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Hulu Readies New Ad Formats for Virtual-Reality and Binge-Watching

Hulu subscribers watching “The Mindy Project” may have seen something that looks a lot like the show, but really isn’t. It’s a commercial from Volkswagen that uses scenes from the Mindy Kaling-produced series and mixes them with a promotional message from the automaker.

“It’s a spot that can run not just in ‘Mindy,’ but in front of other audiences who are watching similar comedies, or people we know who have watched ‘Mindy’ in the past,” says Peter Naylor, senior vice president of advertising at the streaming-video site, which is owned jointly by Comcast’s NBCUniversal, 21st Century Fox, Time Warner and Walt Disney Co. “People come to us so they can learn some new plays.”

As Hulu bids farewell to “The Mindy Project” – the series finale surfaced on Hulu earlier this morning – it hopes to drum up new business among advertisers eager to test the waters of streaming-video. Netflix doesn’t take traditional commercials and Amazon only runs them in limited fashion. But Hulu, the offspring of traditional TV companies, hopes to catch Madison Avenue’s eye with offers of new commercial formats that can be distributed to select cuts of audience based on program choices and other behaviors. Advertisers who sense a couch-potato migration from living-room TV to mobile screen might have interest.

When it launched in 2007, Hulu offered new ideas about how to advertise alongside video. It ran fewer ads than TV networks, and even let subscribers pick the type of commercial they wanted to see. There’s some hopes among traditional TV executives they can adopt similar tactics. But Hulu isn’t resting on past innovations. “There’s a desire to find new ways to reach audiences who have the control to avoid ads and conventional television,” says Naylor.

Hulu aims to offer ads aimed specifically at people in the midst of binge-viewing; ads woven into new virtual-reality programming; and ads keyed to specific occasions, such as the premiere of a new series. The company is making its pitch as advertisers are showing more interest in courting streaming-video subscribers and as it has ramped up production of its own original series.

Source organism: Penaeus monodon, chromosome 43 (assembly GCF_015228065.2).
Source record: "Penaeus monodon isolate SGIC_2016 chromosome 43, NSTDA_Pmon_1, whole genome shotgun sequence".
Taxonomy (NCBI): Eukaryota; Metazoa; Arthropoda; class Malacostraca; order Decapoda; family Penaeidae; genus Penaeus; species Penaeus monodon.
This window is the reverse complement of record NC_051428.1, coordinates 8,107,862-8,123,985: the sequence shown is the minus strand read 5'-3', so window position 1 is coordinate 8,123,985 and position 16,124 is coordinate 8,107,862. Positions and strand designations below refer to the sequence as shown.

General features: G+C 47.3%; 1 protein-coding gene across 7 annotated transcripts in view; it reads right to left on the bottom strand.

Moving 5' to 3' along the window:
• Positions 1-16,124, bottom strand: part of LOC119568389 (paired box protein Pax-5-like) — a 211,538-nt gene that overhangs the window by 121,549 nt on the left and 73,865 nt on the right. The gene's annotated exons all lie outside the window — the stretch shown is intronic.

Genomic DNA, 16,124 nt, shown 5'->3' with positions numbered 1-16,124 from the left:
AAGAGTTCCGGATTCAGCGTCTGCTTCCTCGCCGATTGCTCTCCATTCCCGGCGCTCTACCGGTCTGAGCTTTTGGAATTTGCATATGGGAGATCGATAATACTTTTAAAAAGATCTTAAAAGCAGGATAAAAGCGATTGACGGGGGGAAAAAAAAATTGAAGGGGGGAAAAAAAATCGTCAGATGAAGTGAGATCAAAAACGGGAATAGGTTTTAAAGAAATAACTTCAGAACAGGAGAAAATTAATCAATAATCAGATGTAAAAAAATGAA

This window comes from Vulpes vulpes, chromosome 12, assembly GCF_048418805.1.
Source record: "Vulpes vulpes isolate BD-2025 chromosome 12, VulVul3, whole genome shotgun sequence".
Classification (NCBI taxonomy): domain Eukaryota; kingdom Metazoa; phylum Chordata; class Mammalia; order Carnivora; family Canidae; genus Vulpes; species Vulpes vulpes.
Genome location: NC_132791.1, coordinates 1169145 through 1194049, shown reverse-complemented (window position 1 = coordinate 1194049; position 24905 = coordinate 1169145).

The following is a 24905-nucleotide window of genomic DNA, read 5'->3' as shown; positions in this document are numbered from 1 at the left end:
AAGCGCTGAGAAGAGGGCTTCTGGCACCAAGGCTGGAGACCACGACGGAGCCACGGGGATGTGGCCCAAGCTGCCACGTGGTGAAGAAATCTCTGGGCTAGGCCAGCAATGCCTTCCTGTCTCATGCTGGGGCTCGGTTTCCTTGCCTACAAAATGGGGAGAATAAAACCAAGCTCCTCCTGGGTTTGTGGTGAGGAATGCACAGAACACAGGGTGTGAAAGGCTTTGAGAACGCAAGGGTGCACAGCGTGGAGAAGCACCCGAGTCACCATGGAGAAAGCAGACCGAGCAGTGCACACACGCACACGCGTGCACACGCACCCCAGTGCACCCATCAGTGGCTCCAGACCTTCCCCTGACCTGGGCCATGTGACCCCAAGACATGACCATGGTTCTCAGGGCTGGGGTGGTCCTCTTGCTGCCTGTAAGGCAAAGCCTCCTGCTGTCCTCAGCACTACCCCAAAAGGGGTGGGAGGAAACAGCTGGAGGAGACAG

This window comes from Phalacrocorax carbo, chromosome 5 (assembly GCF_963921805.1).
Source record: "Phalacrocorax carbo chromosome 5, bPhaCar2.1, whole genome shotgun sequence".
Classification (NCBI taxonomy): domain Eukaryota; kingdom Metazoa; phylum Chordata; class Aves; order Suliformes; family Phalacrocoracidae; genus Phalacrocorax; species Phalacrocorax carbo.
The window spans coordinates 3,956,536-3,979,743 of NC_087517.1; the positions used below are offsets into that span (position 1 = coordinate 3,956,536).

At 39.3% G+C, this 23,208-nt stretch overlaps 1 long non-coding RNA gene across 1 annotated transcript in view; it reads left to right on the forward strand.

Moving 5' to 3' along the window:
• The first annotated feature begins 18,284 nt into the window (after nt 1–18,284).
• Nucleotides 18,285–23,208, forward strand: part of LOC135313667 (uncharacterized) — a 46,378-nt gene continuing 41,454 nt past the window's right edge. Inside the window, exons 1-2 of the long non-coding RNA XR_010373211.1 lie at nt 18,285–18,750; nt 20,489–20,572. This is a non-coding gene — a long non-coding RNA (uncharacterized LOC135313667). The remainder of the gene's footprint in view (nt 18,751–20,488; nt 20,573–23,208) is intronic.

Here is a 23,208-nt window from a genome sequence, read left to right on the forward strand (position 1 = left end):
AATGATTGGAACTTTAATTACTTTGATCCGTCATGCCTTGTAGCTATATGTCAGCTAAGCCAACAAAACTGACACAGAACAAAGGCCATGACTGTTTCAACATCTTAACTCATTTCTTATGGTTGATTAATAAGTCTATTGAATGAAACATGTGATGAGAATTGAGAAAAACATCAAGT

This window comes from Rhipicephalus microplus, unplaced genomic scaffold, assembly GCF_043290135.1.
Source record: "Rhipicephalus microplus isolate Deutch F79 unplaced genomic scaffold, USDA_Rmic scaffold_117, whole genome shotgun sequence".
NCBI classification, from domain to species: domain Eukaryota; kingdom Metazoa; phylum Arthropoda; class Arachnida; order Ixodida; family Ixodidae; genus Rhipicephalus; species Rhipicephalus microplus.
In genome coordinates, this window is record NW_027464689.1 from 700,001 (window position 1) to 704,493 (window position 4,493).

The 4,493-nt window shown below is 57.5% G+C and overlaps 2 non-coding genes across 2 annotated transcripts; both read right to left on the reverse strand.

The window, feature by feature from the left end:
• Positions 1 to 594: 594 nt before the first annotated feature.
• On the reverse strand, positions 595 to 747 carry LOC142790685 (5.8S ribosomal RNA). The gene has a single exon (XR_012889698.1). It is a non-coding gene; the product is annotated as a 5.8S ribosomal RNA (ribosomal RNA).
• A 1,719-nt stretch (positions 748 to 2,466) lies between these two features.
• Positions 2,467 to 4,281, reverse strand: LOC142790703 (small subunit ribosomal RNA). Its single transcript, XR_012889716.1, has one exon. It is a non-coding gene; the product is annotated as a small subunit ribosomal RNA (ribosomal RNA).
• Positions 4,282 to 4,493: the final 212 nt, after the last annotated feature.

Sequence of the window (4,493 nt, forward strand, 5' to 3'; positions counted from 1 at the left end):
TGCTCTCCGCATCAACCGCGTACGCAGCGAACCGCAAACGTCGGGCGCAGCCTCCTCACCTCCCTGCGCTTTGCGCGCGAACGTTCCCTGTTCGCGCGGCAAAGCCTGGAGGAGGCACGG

Hulu is also in a bit of flux itself.  Mike Hopkins, who had been CEO, recently left the company to join Sony Pictures Entertainment. He is being replaced by Randy Freer, formerly the chief operating officer of Fox Networks Group.

Hulu has enlisted two marketers to sponsor a new virtual-reality offering it expects to launch next year. As users watch “Door No. 1,” a story about a high-school class’ ten-year reunion, they will be able to choose the way the plot unfolds. And as part of the story, they will see Nissan and the dating-app Bumble show up in the storylines, says Nicole Sabatini, vice president of integrated marketing at Hulu.

“It’s a unique opportunity to reach a very specific type of audience – a more influential audience that is looking to try the newest content experiences,” she says. In the program, two characters will end up matching on Bumble and meeting up at the reunion, says Andee Olson, the company’s director of content strategy. “They don’t really remember each other from high school,” she explains.“I would imagine that happens in real life.” Finding ways to accompany video consumed via digital means is important to the company, she says. “Our audience in general seems more prone to the digital side of advertising.”

Discover Los Angeles, part of the Los Angeles Tourism & Convention Board, has moved all of its advertising to digital video, notes John Boudouvas, the  unit’s vice president of marketing. It will run two 30-second ads that accompany Hulu’s new program, “Runaways,” which features Marvel characters. Actors from the program will appear in the commercials, says Boudouvas, and talk about the many different people who live in the area.

The marketer had run ads on local TV in the past, he says, but “it’s not only more expensive, it’s harder to reach a target audience, and that’s really what we are looking for.”

Hulu is currently exploring ways to get advertisers to tell a story in multiple segments over the course of a viewer’s specific binge experience, says Sabatini. “Viewers could get pieces of the story as they are watching multiple episodes,” she explains.  As more video consumption takes place via streaming, Hulu’s new ideas could become mainstream ones embraced by multiple players in the not-too-distant future.

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